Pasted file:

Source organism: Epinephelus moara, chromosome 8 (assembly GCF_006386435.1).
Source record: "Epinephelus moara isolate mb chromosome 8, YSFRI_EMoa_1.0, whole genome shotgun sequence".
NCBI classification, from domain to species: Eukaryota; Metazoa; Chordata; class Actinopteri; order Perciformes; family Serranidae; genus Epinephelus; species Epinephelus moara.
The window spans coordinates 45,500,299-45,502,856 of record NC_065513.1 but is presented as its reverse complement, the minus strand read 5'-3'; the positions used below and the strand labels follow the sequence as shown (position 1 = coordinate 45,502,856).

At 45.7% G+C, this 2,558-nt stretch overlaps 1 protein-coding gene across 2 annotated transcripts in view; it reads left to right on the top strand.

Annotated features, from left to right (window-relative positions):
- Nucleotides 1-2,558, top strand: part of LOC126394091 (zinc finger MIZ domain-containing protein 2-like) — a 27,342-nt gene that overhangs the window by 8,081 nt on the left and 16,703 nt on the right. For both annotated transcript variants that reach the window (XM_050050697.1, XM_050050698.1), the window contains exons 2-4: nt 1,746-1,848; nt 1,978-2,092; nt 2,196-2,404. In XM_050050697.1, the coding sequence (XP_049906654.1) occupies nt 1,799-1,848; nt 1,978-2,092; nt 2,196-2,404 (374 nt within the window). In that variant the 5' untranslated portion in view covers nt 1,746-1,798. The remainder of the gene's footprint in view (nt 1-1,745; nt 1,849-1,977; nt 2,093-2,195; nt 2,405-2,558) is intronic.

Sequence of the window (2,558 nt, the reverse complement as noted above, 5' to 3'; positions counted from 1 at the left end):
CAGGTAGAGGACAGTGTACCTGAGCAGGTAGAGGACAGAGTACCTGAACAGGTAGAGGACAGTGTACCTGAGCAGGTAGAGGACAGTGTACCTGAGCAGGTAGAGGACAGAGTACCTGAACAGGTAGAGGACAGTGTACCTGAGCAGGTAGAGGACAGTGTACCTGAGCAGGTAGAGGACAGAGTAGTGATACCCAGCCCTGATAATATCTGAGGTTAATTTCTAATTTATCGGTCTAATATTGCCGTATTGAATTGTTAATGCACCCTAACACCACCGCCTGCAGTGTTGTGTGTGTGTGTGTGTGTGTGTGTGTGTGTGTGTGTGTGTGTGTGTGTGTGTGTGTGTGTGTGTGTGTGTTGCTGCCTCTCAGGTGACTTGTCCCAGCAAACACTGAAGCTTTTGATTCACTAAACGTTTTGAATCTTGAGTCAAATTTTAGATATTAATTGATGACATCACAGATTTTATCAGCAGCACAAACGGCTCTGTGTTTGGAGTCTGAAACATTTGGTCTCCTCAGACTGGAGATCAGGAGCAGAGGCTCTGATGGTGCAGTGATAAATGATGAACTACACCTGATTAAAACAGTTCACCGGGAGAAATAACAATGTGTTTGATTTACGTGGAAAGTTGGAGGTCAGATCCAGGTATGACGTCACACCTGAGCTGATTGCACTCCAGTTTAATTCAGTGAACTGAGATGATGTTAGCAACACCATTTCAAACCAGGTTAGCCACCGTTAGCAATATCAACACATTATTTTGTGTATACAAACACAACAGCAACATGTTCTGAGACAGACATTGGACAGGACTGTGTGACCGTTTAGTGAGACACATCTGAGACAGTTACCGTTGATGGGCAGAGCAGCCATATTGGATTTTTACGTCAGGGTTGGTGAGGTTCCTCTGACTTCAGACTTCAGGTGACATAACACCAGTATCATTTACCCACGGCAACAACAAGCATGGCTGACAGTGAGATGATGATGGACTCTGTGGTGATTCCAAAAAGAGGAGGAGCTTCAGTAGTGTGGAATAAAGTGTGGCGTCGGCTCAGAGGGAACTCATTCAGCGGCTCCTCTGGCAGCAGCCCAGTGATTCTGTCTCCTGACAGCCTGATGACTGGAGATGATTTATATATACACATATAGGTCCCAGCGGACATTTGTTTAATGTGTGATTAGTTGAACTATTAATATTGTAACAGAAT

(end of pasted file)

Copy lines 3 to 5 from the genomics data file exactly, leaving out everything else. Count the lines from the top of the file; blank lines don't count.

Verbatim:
NCBI classification, from domain to species: Eukaryota; Metazoa; Chordata; class Actinopteri; order Perciformes; family Serranidae; genus Epinephelus; species Epinephelus moara.
The window spans coordinates 45,500,299-45,502,856 of record NC_065513.1 but is presented as its reverse complement, the minus strand read 5'-3'; the positions used below and the strand labels follow the sequence as shown (position 1 = coordinate 45,502,856).

At 45.7% G+C, this 2,558-nt stretch overlaps 1 protein-coding gene across 2 annotated transcripts in view; it reads left to right on the top strand.